3 Simple Steps to Build a Lasting Relationship with Your New Boss

A new job usually comes with a new boss, and your relationship with your direct supervisor is one of the key factors in job satisfaction. Taking a proactive approach to building your relationship with a new boss can improve satisfaction throughout your time in your new role.

So, how can we get started on the right foot with an executive who is likely to have a firm vision with high expectations for performance?

Be intentional about what you bring in and what you want to gain from the experience – new skills, an expanded network, a platform for your ideas, etc. It’s knowing both what you want to do and who you want to be.

With this awareness, we can make better decisions when opportunities arise.

Build self-awareness.

Achieving this awareness requires some quiet time to reflect. I suggest you start with journaling. Summarize what you hope to learn in this role, what strengths you bring to the role, and the type of identity you appreciate most. Remember some of your past relationships with the boss, what happened, what part of it was under your control, and what would you do differently next time?

With those answers in mind and on paper, draft a vision statement about who you want to be in this role and the ideal relationship you’ll have with your boss.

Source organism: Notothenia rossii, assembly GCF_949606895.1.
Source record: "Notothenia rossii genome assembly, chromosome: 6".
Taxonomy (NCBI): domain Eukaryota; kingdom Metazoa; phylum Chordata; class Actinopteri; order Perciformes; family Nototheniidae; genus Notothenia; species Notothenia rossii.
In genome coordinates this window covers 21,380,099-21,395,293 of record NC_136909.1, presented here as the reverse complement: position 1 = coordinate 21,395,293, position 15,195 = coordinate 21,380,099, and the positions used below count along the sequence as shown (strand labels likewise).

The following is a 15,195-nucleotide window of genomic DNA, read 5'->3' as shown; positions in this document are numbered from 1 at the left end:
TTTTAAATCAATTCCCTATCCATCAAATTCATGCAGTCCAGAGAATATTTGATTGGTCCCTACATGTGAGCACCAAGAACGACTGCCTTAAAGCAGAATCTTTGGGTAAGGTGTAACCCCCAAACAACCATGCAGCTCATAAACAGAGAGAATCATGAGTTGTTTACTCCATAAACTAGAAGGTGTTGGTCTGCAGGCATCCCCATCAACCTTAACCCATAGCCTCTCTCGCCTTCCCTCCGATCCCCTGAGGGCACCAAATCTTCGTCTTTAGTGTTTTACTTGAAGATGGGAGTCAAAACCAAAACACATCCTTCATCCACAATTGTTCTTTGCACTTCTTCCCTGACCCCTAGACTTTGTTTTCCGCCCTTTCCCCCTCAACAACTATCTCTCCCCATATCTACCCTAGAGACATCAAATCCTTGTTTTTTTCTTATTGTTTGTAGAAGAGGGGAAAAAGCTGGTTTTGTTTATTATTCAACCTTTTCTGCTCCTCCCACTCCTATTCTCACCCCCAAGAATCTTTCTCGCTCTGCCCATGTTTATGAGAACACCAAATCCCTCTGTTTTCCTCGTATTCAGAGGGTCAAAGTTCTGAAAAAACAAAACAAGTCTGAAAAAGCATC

Be open and listen.

Of course, relationships are two-way. You can only control your thoughts, feelings and actions – not theirs. So as you begin to develop this connection, the key is to be open and listening. It’s taking a pause before you can respond and react. That pause gives you a chance to check in with that vision of who you want to be, then align your actions accordingly.

Understand expectations.

It’s important to be clear on your new CEO’s expectations. Spend some time brainstorming some questions you can ask to better understand what they need and want. What is his vision for this role? What are their communication preferences? How do you know if they are looking for something different from you?

That doesn’t mean you have to replace yourself as their ideal employee. This is simply information you can use to find and highlight points of agreement and alignment. You’ll want to demonstrate how you’re advancing their vision – or offering a better option they hadn’t considered.

When you take a proactive approach to your relationship with a new boss you can ease your transition and dramatically increase your new job satisfaction. Relationships between leaders are similar to other supervisory relationships within your organization. A strong relationship with your direct supervisor saves you from frustration, frustration, and defensiveness later if you know what they’re looking for.

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The opinions expressed here by Inc.com columnists are their own, not those of Inc.com.